An elegant mansion in London’s Kensington which was once home to an exiled prince who was a godson of Queen Victoria has gone on the market for £15.5million.
The stunning five-bedroom property in The Little Boltons was occupied by Victor Duleep Singh, son of the last Maharaja of Lahore Sir Duleep Singh – now part of Pakistan – during the Victorian era.
After his exile Prince Victor married Lady Anne Coventry, the daughter of the 9th Earl of Coventry, in January 1898 – a mix-raced union which caused a furore in London high society as it was the first time an Indian royal had married an English noblewoman.
The match was resisted by both families, but helped along by Prince Victor’s friends in high places – most notably Edward, Prince of Wales, who later became King Edward VII, and the 5th Earl of Carnarvon, best known as the financial backer of the search for and excavation of Tutankhamen’s tomb in the Valley of the Kings in 1922.
In 2010 the exquisite semi-detached villa was refurbished and modernised, with a stylish, contemporary extension added to the lower ground floor level, creating a large open space with full height glazing opening onto the generous 52 foot rear garden.
It spans 5,613 sq ft and boasts two formal reception rooms as well as an informal family or media room, a family kitchen and breakfast room, and a gym.
On the raised ground floor there is a large entrance hall with timber flooring and high ceilings, giving access to the front drawing room with a large bay window and, to the rear of the house, the kitchen and breakfast room and separate dining room.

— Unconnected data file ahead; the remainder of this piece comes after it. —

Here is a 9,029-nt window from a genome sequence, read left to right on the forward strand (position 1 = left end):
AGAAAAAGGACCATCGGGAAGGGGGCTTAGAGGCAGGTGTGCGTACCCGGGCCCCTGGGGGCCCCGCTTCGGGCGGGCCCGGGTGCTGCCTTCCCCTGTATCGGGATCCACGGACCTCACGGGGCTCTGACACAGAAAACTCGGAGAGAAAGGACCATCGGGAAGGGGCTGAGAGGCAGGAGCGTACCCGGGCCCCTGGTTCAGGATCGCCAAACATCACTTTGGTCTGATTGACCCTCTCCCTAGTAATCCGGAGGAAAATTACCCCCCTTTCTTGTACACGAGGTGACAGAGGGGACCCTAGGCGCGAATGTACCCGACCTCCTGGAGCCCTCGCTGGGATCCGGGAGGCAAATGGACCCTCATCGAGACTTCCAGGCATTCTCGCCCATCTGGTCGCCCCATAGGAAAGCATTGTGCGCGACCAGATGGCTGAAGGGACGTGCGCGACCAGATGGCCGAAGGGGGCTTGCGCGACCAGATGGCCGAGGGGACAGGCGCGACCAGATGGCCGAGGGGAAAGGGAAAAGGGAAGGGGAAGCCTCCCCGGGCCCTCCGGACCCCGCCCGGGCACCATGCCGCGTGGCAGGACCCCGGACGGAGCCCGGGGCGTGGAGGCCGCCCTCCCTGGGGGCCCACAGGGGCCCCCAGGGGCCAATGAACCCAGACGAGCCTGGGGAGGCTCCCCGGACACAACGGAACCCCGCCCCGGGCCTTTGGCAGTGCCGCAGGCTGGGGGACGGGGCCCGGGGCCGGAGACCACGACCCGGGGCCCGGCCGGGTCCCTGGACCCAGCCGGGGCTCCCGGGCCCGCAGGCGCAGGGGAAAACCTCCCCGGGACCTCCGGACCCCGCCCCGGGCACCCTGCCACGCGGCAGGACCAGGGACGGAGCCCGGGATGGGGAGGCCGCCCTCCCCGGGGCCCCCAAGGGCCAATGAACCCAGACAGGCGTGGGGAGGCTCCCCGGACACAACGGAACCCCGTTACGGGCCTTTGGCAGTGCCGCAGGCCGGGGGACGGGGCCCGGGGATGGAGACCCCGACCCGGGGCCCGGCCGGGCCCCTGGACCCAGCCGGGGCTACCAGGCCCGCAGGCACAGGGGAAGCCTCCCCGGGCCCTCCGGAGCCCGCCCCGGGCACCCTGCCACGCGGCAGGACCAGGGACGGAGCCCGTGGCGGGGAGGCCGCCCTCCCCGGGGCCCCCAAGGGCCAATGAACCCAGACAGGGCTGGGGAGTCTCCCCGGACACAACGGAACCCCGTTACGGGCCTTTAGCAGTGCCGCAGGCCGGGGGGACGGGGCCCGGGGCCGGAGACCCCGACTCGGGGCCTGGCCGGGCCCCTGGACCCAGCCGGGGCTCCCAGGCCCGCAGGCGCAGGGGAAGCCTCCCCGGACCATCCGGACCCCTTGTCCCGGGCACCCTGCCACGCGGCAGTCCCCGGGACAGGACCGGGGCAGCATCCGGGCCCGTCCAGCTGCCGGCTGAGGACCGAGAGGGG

The modern family kitchen has polished green and brushed-steel units with two sets of French doors opening onto the first floor roof terrace. The adjoining dining room also opens onto this outdoor space.
On the lower ground floor there is a large open plan living space providing a family room, media room and informal dining area, bordered by floor-to-ceiling glass sliding walls which open onto the large paved terrace and rear garden.
This large open plan space gives access to the gymnasium, with the staff quarters to the front of the lower ground floor. The home was originally staffed with a butler, two maids, a governess and a gardener.
The entire first floor provides the principal bedroom suite, with the main bedroom benefiting from access to a private balcony and terrace, complete with a walk-in dressing room, opening onto two balconies and the main bathroom.
During the Victorian and Edwardian eras, when Prince and Princess Victor Duleep Singh lived at the house, this floor provided them with two VIP bedroom suites.
On the upper floors there are four further bedrooms, two with en suite bathrooms and two sharing a main bathroom.
The Little Boltons house was originally built by builder John Spicer between 1866-68, designed by architect George Godwin junior, under the auspices of Robert Gunter, of the wealthy confectionery family who had invested their fortune in luxury property development.
Spicer was chosen to build the houses in The Little Boltons because he had constructed the grandest houses in Pimlico for the Grosvenor family.
Upon completion in late 1868, the house in The Little Boltons was purchased by the quasi-Government owned East India Company, and registered as an investment property to be leased for rental income.
The East India Company leased the property for a peppercorn rent to the Duleep Singh family, the former Royal Maharajas of Lahore, who since the 1840s had been exiled in Britain when the East India Company and the British Raj took over their state.
Jeremy Gee, managing director of Beauchamp Estates, said: ‘This substantial former ‘grace-and-favour’ home of the exiled Crown Prince of Lahore has been designed to provide excellent proportions and benefits from high ceilings, large living spaces and a 52 ft rear garden.
‘It is located in one of south-west Kensington’s most sought after residential addresses.’